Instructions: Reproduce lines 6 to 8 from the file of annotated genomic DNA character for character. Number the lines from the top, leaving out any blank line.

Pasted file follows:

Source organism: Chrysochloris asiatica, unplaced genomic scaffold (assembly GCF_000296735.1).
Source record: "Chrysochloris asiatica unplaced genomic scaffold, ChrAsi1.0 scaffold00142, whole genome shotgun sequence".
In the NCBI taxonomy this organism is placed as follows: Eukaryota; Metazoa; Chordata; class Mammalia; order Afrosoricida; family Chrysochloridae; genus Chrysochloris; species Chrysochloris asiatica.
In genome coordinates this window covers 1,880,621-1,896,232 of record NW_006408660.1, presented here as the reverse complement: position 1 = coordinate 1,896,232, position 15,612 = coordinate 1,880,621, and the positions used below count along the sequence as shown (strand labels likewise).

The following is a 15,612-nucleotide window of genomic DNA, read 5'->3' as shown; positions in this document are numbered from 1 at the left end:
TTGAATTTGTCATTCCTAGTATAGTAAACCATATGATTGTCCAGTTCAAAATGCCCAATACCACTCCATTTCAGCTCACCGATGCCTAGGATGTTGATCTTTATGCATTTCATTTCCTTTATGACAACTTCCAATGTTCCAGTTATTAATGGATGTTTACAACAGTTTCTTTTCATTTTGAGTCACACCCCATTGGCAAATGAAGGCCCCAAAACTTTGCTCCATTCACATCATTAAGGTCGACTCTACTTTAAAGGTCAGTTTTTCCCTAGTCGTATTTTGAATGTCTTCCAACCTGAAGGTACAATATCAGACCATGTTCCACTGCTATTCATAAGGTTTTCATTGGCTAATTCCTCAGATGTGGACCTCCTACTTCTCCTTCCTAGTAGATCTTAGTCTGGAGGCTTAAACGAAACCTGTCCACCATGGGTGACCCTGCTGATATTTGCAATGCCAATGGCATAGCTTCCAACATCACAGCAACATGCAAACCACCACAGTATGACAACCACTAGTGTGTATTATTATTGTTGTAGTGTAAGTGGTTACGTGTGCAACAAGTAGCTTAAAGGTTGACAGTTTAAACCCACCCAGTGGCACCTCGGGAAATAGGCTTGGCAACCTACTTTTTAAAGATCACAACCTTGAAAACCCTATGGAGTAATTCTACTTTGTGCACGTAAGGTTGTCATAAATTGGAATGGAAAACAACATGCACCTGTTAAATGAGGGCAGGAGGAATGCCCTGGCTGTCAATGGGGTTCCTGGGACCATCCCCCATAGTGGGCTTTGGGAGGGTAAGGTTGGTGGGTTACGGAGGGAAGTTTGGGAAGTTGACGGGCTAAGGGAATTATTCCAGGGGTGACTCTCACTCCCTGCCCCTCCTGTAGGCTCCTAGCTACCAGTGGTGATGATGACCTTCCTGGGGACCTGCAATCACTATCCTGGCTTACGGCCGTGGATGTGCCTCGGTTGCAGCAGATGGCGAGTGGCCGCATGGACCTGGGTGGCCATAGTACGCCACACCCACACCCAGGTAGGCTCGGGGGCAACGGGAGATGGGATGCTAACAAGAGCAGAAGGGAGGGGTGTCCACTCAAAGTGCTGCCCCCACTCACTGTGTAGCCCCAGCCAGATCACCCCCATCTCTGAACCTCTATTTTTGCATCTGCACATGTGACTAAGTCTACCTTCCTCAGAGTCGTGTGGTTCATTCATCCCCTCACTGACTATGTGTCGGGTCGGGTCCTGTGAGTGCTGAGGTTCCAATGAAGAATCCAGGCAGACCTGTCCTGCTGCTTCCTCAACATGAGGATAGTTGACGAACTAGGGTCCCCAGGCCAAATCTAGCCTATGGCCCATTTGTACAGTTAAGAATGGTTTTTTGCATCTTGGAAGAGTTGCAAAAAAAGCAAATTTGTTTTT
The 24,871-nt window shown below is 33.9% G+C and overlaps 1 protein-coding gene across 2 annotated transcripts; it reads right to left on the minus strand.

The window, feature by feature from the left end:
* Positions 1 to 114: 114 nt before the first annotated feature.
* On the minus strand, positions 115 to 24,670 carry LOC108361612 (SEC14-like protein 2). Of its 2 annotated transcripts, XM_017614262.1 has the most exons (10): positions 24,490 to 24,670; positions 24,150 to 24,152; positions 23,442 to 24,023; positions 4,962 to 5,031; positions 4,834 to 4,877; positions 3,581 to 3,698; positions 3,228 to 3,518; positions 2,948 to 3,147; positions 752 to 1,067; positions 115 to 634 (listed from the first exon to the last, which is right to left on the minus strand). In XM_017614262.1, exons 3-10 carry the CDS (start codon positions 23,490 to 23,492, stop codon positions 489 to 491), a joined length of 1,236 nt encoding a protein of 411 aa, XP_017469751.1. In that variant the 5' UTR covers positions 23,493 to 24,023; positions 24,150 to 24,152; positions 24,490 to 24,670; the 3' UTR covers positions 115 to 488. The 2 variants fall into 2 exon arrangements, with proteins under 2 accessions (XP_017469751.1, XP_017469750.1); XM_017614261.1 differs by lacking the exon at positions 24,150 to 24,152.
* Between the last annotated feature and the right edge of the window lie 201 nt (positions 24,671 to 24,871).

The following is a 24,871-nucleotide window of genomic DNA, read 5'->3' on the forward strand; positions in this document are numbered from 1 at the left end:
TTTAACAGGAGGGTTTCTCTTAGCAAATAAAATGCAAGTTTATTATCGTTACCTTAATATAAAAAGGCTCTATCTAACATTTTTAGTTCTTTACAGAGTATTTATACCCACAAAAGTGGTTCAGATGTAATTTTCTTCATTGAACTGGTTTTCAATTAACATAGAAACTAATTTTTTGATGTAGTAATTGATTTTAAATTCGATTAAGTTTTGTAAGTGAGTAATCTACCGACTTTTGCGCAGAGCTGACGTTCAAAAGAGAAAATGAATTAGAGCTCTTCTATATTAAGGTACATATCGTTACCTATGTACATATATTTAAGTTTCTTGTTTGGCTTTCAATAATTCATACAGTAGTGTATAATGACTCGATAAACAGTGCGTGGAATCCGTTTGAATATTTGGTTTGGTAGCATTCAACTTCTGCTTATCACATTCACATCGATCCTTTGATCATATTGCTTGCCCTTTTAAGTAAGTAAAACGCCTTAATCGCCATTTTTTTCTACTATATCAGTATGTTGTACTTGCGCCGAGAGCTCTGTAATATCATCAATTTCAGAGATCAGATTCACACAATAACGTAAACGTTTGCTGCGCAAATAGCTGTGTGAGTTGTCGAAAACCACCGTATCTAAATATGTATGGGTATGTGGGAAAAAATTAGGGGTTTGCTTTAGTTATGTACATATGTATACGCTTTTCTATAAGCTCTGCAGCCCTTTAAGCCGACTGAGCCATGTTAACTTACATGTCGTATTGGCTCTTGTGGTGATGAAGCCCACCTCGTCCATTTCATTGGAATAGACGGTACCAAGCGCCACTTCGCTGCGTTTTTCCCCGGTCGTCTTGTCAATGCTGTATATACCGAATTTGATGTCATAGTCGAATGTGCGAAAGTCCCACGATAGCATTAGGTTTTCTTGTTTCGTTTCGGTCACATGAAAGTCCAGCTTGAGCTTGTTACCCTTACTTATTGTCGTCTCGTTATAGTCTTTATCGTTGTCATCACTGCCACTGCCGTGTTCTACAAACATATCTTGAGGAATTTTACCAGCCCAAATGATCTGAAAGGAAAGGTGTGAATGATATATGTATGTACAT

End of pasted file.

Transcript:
TTGAATTTGTCATTCCTAGTATAGTAAACCATATGATTGTCCAGTTCAAAATGCCCAATACCACTCCATTTCAGCTCACCGATGCCTAGGATGTTGATCTTTATGCATTTCATTTCCTTTATGACAACTTCCAATGTTCCAGTTATTAATGGATGTTTACAACAGTTTCTTTTCATTTTGAGTCACACCCCATTGGCAAATGAAGGCCCCAAAACTTTGCTCCATTCACATCATTAAGGTCGACTCTACTTTAAAGGTCAGTTTTTCCCTAGTCGTATTTTGAATGTCTTCCAACCTGAAGGTACAATATCAGACCATGTTCCACTGCTATTCATAAGGTTTTCATTGGCTAATTCCTCAGATGTGGACCTCCTACTTCTCCTTCCTAGTAGATCTTAGTCTGGAGGCTTAAACGAAACCTGTCCACCATGGGTGACCCTGCTGATATTTGCAATGCCAATGGCATAGCTTCCAACATCACAGCAACATGCAAACCACCACAGTATGACAACCACTAGTGTGTATTATTATTGTTGTAGTGTAAGTGGTTACGTGTGCAACAAGTAGCTTAAAGGTTGACAGTTTAAACCCACCCAGTGGCACCTCGGGAAATAGGCTTGGCAACCTACTTTTTAAAGATCACAACCTTGAAAACCCTATGGAGTAATTCTACTTTGTGCACGTAAGGTTGTCATAAATTGGAATGGAAAACAACATGCACCTGTTAAATGAGGGCAGGAGGAATGCCCTGGCTGTCAATGGGGTTCCTGGGACCATCCCCCATAGTGGGCTTTGGGAGGGTAAGGTTGGTGGGTTACGGAGGGAAGTTTGGGAAGTTGACGGGCTAAGGGAATTATTCCAGGGGTGACTCTCACTCCCTGCCCCTCCTGTAGGCTCCTAGCTACCAGTGGTGATGATGACCTTCCTGGGGACCTGCAATCACTATCCTGGCTTACGGCCGTGGATGTGCCTCGGTTGCAGCAGATGGCGAGTGGCCGCATGGACCTGGGTGGCCATAGTACGCCACACCCACACCCAGGTAGGCTCGGGGGCAACGGGAGATGGGATGCTAACAAGAGCAGAAGGGAGGGGTGTCCACTCAAAGTGCTGCCCCCACTCACTGTGTAGCCCCAGCCAGATCACCCCCATCTCTGAACCTCTATTTTTGCATCTGCACATGTGACTAAGTCTACCTTCCTCAGAGTCGTGTGGTTCATTCATCCCCTCACTGACTATGTGTCGGGTCGGGTCCTGTGAGTGCTGAGGTTCCAATGAAGAATCCAGGCAGACCTGTCCTGCTGCTTCCTCAACATGAGGATAGTTGACGAACTAGGGTCCCCAGGCCAAATCTAGCCTATGGCCCATTTGTACAGTTAAGAATGGTTTTTTGCATCTTGGAAGAGTTGCAAAAAAAGCAAATTTGTTTTT
The 24,871-nt window shown below is 33.9% G+C and overlaps 1 protein-coding gene across 2 annotated transcripts; it reads right to left on the minus strand.

The window, feature by feature from the left end: